Building A Yunus Centre: One Of Only Three In The World
The development of the Yunus Centre for Social Business in Health is well underway following the appointment of Professor Cam Donaldson in May 2010. In his Inaugural Lecture entitled “Markets and Health in the home of Smith and Yunus” Professor Donaldson addressed some of the key research issues related to health economics. In his Inaugural address Professor Donaldson focused on the works of Adam Smith and Professor Muhammad Yunus in conjunction with the investment made in health care in Glasgow and the UK, and the research that will be carried out at the new Yunus Centre of Social Business and health at GCU.
In the coming months GCU’s Yunus Centre will focus on:
A project to evaluate the Grameen Caledonian College of Nursing in Dhaka is also on the list of priorities to be carried out by the Yunus Centre.
The team at the Yunus Centre is growing, with the addition of Dr Rachel Baker, a Reader in Health Economics, as well as the newest recruit, Neil McHugh, taking up the post of Yunus Intern. Neil has completed his MSc in International Finance and Economic Policy at Glasgow University. During his course he touched upon microfinance which prompted an interest in Professor Muhammad Yunus’ work and the Grameen Trust. His duties will focus on searching and classifying literature on microcredit and health with the aim of aiding future research grant applications.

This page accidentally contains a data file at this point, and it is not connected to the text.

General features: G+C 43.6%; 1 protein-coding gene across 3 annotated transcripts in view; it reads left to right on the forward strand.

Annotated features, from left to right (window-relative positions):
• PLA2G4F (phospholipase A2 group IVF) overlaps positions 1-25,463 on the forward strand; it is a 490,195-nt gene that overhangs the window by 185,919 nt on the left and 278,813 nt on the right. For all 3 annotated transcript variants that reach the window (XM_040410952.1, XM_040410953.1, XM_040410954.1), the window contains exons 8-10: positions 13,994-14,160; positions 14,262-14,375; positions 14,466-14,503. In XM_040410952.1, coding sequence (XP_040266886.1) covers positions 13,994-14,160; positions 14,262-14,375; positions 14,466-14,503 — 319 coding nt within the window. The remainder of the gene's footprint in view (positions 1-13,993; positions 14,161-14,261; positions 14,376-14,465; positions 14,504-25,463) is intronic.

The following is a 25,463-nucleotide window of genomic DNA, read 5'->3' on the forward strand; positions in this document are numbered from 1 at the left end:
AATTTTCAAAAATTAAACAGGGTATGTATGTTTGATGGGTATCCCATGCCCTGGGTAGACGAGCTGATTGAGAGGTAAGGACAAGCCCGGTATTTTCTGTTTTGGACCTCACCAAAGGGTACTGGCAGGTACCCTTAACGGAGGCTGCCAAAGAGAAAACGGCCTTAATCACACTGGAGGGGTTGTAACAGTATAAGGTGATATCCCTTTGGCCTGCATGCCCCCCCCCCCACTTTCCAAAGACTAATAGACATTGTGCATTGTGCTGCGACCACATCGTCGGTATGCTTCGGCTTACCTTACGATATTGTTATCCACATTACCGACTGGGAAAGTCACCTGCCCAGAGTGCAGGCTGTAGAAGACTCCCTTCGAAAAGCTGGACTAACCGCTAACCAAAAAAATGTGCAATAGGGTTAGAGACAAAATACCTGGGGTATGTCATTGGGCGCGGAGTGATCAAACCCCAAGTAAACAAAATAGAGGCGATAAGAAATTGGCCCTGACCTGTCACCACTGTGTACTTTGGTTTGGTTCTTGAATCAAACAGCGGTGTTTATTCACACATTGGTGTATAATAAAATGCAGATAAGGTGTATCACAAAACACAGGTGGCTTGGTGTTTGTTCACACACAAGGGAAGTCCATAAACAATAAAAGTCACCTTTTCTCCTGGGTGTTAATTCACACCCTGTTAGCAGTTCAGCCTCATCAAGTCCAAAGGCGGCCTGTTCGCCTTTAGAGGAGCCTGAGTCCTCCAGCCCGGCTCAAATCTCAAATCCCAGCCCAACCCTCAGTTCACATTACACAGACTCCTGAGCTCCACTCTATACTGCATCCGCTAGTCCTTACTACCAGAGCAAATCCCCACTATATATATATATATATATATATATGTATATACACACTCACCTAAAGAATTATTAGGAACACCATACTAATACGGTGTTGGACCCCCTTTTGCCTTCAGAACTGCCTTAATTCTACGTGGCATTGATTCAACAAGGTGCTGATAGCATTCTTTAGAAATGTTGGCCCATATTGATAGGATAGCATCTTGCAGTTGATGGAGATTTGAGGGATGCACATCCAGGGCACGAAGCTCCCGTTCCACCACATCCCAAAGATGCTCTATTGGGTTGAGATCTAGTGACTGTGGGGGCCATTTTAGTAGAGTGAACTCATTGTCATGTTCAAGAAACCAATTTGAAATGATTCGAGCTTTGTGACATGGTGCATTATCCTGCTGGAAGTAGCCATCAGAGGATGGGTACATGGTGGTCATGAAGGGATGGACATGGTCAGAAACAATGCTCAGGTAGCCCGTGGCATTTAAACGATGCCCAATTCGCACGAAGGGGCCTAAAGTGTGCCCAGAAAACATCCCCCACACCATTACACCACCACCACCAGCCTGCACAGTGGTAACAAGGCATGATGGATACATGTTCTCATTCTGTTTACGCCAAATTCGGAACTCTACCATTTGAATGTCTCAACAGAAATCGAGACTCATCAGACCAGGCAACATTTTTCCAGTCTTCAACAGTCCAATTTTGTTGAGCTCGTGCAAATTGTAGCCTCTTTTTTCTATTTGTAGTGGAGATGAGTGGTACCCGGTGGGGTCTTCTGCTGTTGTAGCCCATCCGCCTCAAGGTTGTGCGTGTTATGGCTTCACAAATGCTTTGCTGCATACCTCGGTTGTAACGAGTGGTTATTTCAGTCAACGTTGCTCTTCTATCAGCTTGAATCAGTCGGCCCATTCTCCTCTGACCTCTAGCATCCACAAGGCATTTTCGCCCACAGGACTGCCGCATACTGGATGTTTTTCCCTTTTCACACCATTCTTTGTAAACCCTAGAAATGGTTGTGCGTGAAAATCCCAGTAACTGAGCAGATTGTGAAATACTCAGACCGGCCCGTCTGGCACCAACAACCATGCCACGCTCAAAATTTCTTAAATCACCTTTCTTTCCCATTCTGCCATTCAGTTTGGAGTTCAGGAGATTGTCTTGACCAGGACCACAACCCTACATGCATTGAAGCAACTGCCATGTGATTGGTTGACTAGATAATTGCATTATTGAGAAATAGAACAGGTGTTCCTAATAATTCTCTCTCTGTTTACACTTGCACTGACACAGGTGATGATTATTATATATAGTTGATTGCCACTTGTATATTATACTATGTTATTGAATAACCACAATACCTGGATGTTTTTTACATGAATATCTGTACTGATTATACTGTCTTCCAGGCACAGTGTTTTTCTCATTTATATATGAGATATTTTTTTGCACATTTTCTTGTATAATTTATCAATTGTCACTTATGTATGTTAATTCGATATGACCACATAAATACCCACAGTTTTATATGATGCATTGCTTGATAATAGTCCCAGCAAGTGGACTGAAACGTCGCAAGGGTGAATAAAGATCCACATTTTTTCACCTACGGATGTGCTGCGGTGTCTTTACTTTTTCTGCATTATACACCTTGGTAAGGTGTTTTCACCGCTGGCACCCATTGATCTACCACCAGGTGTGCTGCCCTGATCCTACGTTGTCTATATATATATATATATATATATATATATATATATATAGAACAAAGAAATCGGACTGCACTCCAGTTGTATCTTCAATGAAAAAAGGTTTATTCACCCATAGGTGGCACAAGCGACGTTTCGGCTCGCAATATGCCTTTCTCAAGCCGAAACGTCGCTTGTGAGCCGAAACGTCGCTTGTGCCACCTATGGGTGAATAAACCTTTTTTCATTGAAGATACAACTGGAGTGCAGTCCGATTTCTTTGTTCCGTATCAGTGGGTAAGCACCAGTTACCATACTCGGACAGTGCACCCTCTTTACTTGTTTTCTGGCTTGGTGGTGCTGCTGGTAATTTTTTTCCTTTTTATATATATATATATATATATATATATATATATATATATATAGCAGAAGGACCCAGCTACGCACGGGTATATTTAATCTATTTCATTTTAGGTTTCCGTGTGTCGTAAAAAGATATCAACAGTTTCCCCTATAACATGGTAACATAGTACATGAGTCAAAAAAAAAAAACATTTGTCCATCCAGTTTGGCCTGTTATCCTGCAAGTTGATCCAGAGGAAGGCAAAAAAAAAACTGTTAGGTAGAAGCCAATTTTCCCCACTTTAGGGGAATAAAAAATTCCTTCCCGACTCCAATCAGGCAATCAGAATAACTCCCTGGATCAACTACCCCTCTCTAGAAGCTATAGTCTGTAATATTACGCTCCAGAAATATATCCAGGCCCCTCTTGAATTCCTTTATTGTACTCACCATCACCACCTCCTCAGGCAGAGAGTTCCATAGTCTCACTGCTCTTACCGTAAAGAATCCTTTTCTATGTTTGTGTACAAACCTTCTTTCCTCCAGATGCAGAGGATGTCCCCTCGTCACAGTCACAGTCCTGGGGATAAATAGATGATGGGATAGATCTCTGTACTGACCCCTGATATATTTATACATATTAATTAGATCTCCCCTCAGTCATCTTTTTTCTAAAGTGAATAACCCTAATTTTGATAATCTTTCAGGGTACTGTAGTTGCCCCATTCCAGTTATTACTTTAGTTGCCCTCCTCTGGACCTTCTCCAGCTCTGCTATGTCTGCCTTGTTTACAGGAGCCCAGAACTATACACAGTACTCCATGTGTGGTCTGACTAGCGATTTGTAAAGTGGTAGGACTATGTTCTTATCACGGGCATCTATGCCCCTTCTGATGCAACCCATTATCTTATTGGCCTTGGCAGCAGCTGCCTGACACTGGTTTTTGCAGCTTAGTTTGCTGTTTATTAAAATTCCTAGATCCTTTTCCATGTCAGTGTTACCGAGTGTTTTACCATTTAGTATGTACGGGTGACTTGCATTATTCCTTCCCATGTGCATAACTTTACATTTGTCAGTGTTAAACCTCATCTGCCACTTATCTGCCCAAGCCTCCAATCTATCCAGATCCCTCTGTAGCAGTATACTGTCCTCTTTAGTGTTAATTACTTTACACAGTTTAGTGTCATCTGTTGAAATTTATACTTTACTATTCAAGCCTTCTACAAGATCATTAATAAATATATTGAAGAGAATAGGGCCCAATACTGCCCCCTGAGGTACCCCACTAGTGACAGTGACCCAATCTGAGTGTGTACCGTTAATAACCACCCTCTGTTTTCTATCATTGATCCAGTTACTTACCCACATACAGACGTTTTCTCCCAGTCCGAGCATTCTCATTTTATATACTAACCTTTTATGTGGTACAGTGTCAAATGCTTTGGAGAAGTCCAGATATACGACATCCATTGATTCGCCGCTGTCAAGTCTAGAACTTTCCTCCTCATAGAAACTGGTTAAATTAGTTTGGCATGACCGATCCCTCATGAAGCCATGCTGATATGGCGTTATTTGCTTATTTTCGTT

Professor Donaldson is in discussion with colleagues at the Yunus Centre at the Asian Institute of Technology in Bangkok. Both Centres aim to assist one another with the development of research programmes in their respective countries. He is also keen to work with experts in his field elsewhere and at GCU including Research Fellow, Morag Gillespie and Lecturer, Stephan Sinclair, both from the Scottish Poverty Information Unit based in the School of Law and Social Sciences. Professor Donaldson said:
“There’s a lot of collaborative potential, and I’m keen to create a multi-disciplinary team working on the Yunus agenda that will bring together expertise on wider issues such as financial exclusion and poverty. Likewise, there is a lot we can contribute to collaborative evaluations of effectiveness and efficiency of interventions being assessed by researchers around the University in nursing, midwifery and allied health professions.”
Professor Donaldson is optimistic that the goals of the Yunus Centre will be achieved and stated: “The best thing would be able to look back in 10 years time and say that GCU-led research played a part in improving the wellbeing of the UK’s most disadvantaged communities. That would be immensely satisfying.”
For more information on the Yunus Centre please email firstname.lastname@example.org